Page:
Fit a chisel into the cut area and use a hammer to crack it open. Then, pull it off with a pair of pliers. Don’t forget to wear protective equipment during this job, including goggles.
Installing New Sink Strainer in 5 Easy Steps
Once you’ve removed the old drain, it’s time to replace it with a new sink strainer. Just like removing it, installing a new one is easy. Here’s how to do it.
Step 1 – Choosing a new sink drain
The first thing to do before getting your hands dirty is to choose the right sink drain for you. As explained above, there are different kinds of basket strainers you could use.
We recommend steering clear of simple and level strainers. While these models do their job and are truly inexpensive, they aren’t fool-proof and could let chunks of food from ending into the drain.
Flange strainers are the most performing you can get, but also the most expensive. However, you should expect to spend at least $50 for a quality basket strainer with a stopper anyway.
Another thing to consider is the type of stopper the basket has:
- Push-in style: This stopper is a non-replaceable plastic or neoprene part that can break easily and lose its sealing ability when exposed to hot water. These stoppers equip lower-cost strainers and aren’t recommended.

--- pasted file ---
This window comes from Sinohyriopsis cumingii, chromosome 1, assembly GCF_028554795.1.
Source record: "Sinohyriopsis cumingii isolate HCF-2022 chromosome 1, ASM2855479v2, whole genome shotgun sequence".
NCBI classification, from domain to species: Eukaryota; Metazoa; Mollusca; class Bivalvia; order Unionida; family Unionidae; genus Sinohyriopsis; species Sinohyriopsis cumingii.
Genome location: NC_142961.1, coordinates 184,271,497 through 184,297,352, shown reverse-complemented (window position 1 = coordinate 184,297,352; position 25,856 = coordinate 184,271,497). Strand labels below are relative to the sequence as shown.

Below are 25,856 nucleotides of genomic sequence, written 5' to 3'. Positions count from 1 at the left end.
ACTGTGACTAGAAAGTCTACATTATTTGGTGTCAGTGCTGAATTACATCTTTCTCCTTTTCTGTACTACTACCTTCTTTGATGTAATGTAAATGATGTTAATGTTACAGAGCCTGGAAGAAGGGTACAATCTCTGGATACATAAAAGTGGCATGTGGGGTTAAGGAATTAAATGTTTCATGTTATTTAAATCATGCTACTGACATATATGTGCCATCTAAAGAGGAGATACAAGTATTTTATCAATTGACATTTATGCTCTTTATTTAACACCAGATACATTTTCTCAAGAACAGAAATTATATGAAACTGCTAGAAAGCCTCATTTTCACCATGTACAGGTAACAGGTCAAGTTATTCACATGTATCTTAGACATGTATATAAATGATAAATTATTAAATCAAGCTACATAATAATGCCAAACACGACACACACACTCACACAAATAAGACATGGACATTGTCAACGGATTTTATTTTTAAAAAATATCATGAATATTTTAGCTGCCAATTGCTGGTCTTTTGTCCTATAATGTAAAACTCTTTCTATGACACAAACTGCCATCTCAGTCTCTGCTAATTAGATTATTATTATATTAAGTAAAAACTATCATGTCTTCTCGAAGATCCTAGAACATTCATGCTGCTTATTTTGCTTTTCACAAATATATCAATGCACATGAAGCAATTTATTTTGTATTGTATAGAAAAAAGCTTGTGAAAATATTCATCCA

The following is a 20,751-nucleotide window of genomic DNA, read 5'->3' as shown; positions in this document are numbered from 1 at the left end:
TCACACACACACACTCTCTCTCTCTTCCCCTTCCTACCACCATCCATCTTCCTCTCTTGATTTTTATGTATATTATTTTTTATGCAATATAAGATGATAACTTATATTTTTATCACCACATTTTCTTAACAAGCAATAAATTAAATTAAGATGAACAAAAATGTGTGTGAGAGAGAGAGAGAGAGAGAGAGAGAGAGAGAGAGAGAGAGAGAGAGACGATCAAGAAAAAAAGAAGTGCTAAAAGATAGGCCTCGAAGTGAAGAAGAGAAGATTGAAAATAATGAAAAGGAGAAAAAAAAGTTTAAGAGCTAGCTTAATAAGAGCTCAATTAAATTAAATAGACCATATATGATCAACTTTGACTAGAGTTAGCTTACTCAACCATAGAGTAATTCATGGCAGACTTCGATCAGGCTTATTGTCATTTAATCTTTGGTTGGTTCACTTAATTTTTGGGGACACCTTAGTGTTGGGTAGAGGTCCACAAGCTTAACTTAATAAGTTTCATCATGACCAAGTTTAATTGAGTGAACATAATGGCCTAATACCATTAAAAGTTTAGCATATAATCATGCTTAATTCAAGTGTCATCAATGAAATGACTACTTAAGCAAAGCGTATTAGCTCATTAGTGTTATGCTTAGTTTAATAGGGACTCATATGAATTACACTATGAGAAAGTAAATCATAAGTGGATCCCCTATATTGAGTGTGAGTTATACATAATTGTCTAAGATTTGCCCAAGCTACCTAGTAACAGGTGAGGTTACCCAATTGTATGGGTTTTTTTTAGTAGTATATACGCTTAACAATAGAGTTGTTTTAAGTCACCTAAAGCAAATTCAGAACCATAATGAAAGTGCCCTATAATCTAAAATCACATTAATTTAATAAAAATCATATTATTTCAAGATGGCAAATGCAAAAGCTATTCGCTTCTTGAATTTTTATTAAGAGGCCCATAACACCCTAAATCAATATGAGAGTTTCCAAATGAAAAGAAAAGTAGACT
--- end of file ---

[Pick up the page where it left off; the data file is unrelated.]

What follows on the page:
- Spin lock: This stopper type is the most durable. It doesn’t have any parts that can wear or break, but spinning it in and out can become annoying.
- Twist and drop: Providing the best compromise between the push-in and spin lock, twist and drop stoppers may require the occasional O-ring replacement but is otherwise durable and very easy to use.
Step 2 – Seal the drain hole
Like sink flanges, basket strainers are sealed and held in place with plumber’s putty. Take a dollop of material and model it into a string, then work out a putty ring around the sink’s drain.
Step 3 – Install the new basket
Place the new basket into the drain hole and press it against the plumber’s putty. Use a putty knife to remove the excess material, then assemble the rubber gasket, cardboard gasket, pressure cup and nut under the sink.
Step 4 – Install the drain
Connect the drain pipe to the basket strainer by tightening the coupling nut. Fasten it by hand first, then use a pair of pliers to lock it in place. Don’t over tighten it because the plastic material could break.
Coupling nuts don’t have to be sealed with rubber gaskets or plumber’s putty, but you could apply some putty if you really want to.
Step 5 – Test the new drain for any leaks